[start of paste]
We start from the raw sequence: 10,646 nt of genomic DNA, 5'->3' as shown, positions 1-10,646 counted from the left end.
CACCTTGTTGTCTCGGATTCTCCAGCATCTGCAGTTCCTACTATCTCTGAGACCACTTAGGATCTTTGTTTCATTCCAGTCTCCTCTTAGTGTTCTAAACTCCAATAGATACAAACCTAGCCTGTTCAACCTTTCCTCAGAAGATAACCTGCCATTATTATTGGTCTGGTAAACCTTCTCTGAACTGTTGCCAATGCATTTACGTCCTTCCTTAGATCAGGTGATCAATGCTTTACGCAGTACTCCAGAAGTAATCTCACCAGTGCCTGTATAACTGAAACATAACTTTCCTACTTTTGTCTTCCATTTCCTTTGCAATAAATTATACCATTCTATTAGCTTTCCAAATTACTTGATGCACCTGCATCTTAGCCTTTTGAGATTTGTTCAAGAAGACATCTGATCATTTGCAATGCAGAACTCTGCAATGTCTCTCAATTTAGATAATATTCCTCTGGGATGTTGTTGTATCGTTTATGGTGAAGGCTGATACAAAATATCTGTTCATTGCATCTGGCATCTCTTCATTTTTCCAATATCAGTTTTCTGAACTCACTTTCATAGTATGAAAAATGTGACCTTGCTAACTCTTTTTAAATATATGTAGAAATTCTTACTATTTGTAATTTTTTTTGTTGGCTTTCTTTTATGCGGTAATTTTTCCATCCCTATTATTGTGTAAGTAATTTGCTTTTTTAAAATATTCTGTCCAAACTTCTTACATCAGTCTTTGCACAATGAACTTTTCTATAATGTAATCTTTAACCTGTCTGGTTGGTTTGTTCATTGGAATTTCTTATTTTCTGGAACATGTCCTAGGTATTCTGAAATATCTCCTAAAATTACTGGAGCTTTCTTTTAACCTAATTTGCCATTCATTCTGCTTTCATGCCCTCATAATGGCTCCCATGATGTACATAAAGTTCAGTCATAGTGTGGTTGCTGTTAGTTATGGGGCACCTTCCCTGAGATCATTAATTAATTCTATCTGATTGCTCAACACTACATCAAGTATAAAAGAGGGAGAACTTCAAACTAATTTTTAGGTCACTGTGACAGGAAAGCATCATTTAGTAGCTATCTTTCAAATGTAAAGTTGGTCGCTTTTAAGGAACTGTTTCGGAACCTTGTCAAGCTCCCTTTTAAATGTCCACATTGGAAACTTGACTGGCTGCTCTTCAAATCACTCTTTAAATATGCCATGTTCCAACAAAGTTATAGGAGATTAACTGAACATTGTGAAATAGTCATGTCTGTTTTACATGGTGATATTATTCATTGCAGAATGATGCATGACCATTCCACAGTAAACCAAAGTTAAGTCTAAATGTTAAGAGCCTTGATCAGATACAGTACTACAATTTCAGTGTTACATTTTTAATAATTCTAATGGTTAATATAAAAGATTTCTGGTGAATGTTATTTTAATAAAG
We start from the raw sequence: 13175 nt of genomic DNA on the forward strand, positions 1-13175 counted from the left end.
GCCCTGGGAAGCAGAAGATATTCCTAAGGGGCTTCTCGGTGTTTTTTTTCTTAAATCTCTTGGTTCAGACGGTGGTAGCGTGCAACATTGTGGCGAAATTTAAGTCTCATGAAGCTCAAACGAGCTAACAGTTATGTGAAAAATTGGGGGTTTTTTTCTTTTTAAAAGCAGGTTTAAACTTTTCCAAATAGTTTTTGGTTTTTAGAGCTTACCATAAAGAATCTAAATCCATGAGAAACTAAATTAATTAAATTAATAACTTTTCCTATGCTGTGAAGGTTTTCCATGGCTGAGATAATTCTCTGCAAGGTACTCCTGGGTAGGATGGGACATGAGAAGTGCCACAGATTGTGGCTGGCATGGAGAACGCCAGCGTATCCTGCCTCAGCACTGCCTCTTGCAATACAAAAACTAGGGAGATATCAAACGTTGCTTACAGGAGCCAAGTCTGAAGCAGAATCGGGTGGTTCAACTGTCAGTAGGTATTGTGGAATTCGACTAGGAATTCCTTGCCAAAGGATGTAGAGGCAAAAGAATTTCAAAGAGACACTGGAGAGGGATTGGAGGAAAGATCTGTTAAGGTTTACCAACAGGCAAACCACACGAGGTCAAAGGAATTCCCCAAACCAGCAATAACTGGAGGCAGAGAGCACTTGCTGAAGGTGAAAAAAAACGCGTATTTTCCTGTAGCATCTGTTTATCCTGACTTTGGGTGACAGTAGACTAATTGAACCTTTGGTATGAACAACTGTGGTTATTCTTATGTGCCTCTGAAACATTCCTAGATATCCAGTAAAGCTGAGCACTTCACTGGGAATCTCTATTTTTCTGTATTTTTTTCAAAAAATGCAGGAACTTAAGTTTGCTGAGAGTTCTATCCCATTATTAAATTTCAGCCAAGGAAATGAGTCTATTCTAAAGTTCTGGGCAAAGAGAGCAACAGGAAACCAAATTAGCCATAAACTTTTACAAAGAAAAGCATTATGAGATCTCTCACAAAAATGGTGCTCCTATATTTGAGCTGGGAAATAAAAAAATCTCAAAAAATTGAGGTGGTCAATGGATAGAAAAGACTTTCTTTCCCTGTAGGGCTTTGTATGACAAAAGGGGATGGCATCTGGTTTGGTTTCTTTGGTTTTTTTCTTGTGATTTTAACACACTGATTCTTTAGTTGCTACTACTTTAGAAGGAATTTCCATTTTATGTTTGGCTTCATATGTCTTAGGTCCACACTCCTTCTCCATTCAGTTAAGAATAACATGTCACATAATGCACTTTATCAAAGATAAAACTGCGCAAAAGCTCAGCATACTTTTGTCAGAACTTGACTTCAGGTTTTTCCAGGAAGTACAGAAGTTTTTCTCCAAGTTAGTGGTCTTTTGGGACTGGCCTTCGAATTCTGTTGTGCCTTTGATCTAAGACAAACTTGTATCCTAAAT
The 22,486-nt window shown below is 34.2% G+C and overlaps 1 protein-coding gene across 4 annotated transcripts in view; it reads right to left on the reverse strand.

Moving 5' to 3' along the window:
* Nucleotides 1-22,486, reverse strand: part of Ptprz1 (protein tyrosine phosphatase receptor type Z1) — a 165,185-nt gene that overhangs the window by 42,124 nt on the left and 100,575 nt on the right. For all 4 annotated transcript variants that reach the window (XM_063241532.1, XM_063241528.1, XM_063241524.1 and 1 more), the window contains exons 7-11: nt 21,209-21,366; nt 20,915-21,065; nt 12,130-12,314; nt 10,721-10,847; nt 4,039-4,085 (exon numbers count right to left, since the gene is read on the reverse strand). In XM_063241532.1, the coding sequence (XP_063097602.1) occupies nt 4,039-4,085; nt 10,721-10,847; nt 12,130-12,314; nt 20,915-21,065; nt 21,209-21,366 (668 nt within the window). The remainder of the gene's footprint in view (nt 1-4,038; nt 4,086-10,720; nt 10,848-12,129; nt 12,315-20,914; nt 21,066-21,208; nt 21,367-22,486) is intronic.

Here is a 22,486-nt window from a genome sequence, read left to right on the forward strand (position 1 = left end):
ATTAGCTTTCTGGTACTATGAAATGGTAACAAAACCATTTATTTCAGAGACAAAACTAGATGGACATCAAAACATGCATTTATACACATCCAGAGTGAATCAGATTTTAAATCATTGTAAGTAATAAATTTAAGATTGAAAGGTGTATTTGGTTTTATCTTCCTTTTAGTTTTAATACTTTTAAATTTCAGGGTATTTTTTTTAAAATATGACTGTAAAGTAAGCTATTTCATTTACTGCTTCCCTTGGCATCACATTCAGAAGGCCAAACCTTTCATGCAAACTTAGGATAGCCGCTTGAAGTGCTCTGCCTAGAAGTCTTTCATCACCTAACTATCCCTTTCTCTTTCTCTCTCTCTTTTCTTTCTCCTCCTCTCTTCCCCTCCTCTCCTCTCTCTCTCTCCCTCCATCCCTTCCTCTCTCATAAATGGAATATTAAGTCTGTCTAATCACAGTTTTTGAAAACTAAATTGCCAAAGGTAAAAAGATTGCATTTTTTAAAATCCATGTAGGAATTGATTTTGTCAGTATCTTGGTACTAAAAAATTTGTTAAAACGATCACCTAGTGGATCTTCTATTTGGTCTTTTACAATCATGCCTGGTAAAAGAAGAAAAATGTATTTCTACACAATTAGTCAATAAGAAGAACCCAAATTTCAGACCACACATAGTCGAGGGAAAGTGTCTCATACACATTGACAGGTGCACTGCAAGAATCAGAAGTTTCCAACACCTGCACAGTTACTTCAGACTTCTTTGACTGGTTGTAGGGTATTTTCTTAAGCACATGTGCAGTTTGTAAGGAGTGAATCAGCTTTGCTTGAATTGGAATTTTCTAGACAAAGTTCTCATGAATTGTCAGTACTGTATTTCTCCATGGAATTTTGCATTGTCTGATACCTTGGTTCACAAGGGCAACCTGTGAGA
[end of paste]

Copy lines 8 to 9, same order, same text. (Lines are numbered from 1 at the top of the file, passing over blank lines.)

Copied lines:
Here is a 22,486-nt window from a genome sequence, read left to right on the forward strand (position 1 = left end):
ATTAGCTTTCTGGTACTATGAAATGGTAACAAAACCATTTATTTCAGAGACAAAACTAGATGGACATCAAAACATGCATTTATACACATCCAGAGTGAATCAGATTTTAAATCATTGTAAGTAATAAATTTAAGATTGAAAGGTGTATTTGGTTTTATCTTCCTTTTAGTTTTAATACTTTTAAATTTCAGGGTATTTTTTTTAAAATATGACTGTAAAGTAAGCTATTTCATTTACTGCTTCCCTTGGCATCACATTCAGAAGGCCAAACCTTTCATGCAAACTTAGGATAGCCGCTTGAAGTGCTCTGCCTAGAAGTCTTTCATCACCTAACTATCCCTTTCTCTTTCTCTCTCTCTTTTCTTTCTCCTCCTCTCTTCCCCTCCTCTCCTCTCTCTCTCTCCCTCCATCCCTTCCTCTCTCATAAATGGAATATTAAGTCTGTCTAATCACAGTTTTTGAAAACTAAATTGCCAAAGGTAAAAAGATTGCATTTTTTAAAATCCATGTAGGAATTGATTTTGTCAGTATCTTGGTACTAAAAAATTTGTTAAAACGATCACCTAGTGGATCTTCTATTTGGTCTTTTACAATCATGCCTGGTAAAAGAAGAAAAATGTATTTCTACACAATTAGTCAATAAGAAGAACCCAAATTTCAGACCACACATAGTCGAGGGAAAGTGTCTCATACACATTGACAGGTGCACTGCAAGAATCAGAAGTTTCCAACACCTGCACAGTTACTTCAGACTTCTTTGACTGGTTGTAGGGTATTTTCTTAAGCACATGTGCAGTTTGTAAGGAGTGAATCAGCTTTGCTTGAATTGGAATTTTCTAGACAAAGTTCTCATGAATTGTCAGTACTGTATTTCTCCATGGAATTTTGCATTGTCTGATACCTTGGTTCACAAGGGCAACCTGTGAGA